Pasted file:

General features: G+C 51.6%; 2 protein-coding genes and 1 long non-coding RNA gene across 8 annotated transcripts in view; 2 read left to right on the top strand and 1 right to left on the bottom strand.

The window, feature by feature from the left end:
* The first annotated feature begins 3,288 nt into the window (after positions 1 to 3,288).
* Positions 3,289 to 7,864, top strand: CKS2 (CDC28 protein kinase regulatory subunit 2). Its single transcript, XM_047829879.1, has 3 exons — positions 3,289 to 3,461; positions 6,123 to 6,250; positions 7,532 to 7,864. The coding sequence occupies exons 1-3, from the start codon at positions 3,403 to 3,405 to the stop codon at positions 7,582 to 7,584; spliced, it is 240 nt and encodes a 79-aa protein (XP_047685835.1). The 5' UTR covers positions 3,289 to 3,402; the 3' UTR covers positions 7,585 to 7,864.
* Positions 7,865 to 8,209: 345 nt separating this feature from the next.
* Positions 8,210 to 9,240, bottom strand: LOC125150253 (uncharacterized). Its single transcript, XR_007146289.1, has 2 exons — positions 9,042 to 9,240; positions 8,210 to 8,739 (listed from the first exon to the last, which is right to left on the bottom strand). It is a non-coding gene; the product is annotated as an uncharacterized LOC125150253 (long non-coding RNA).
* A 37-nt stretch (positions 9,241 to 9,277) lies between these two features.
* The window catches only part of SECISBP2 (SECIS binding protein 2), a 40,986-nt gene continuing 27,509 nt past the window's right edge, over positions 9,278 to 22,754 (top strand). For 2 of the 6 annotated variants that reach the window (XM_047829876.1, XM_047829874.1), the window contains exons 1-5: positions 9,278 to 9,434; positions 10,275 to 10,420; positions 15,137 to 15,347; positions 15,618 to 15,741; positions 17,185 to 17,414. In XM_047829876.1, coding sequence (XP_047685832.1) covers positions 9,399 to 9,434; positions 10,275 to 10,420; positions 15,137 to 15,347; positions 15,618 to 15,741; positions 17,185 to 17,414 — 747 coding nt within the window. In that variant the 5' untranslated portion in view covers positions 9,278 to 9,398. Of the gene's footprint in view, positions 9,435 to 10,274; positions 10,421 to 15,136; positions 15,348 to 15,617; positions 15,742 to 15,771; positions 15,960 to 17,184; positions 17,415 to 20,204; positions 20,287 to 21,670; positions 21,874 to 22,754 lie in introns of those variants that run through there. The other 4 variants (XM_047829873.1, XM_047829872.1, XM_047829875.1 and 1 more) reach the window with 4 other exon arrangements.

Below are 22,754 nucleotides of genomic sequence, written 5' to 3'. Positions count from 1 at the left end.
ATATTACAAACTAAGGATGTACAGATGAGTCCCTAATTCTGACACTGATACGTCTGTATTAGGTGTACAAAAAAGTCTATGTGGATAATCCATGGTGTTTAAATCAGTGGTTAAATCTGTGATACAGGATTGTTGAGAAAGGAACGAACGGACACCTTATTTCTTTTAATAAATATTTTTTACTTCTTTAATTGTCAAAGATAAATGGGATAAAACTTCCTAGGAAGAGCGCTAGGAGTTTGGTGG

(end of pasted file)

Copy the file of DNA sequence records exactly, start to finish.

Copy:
General features: G+C 51.6%; 2 protein-coding genes and 1 long non-coding RNA gene across 8 annotated transcripts in view; 2 read left to right on the top strand and 1 right to left on the bottom strand.

The window, feature by feature from the left end:
* The first annotated feature begins 3,288 nt into the window (after positions 1 to 3,288).
* Positions 3,289 to 7,864, top strand: CKS2 (CDC28 protein kinase regulatory subunit 2). Its single transcript, XM_047829879.1, has 3 exons — positions 3,289 to 3,461; positions 6,123 to 6,250; positions 7,532 to 7,864. The coding sequence occupies exons 1-3, from the start codon at positions 3,403 to 3,405 to the stop codon at positions 7,582 to 7,584; spliced, it is 240 nt and encodes a 79-aa protein (XP_047685835.1). The 5' UTR covers positions 3,289 to 3,402; the 3' UTR covers positions 7,585 to 7,864.
* Positions 7,865 to 8,209: 345 nt separating this feature from the next.
* Positions 8,210 to 9,240, bottom strand: LOC125150253 (uncharacterized). Its single transcript, XR_007146289.1, has 2 exons — positions 9,042 to 9,240; positions 8,210 to 8,739 (listed from the first exon to the last, which is right to left on the bottom strand). It is a non-coding gene; the product is annotated as an uncharacterized LOC125150253 (long non-coding RNA).
* A 37-nt stretch (positions 9,241 to 9,277) lies between these two features.
* The window catches only part of SECISBP2 (SECIS binding protein 2), a 40,986-nt gene continuing 27,509 nt past the window's right edge, over positions 9,278 to 22,754 (top strand). For 2 of the 6 annotated variants that reach the window (XM_047829876.1, XM_047829874.1), the window contains exons 1-5: positions 9,278 to 9,434; positions 10,275 to 10,420; positions 15,137 to 15,347; positions 15,618 to 15,741; positions 17,185 to 17,414. In XM_047829876.1, coding sequence (XP_047685832.1) covers positions 9,399 to 9,434; positions 10,275 to 10,420; positions 15,137 to 15,347; positions 15,618 to 15,741; positions 17,185 to 17,414 — 747 coding nt within the window. In that variant the 5' untranslated portion in view covers positions 9,278 to 9,398. Of the gene's footprint in view, positions 9,435 to 10,274; positions 10,421 to 15,136; positions 15,348 to 15,617; positions 15,742 to 15,771; positions 15,960 to 17,184; positions 17,415 to 20,204; positions 20,287 to 21,670; positions 21,874 to 22,754 lie in introns of those variants that run through there. The other 4 variants (XM_047829873.1, XM_047829872.1, XM_047829875.1 and 1 more) reach the window with 4 other exon arrangements.

Below are 22,754 nucleotides of genomic sequence, written 5' to 3'. Positions count from 1 at the left end.
ATATTACAAACTAAGGATGTACAGATGAGTCCCTAATTCTGACACTGATACGTCTGTATTAGGTGTACAAAAAAGTCTATGTGGATAATCCATGGTGTTTAAATCAGTGGTTAAATCTGTGATACAGGATTGTTGAGAAAGGAACGAACGGACACCTTATTTCTTTTAATAAATATTTTTTACTTCTTTAATTGTCAAAGATAAATGGGATAAAACTTCCTAGGAAGAGCGCTAGGAGTTTGGTGG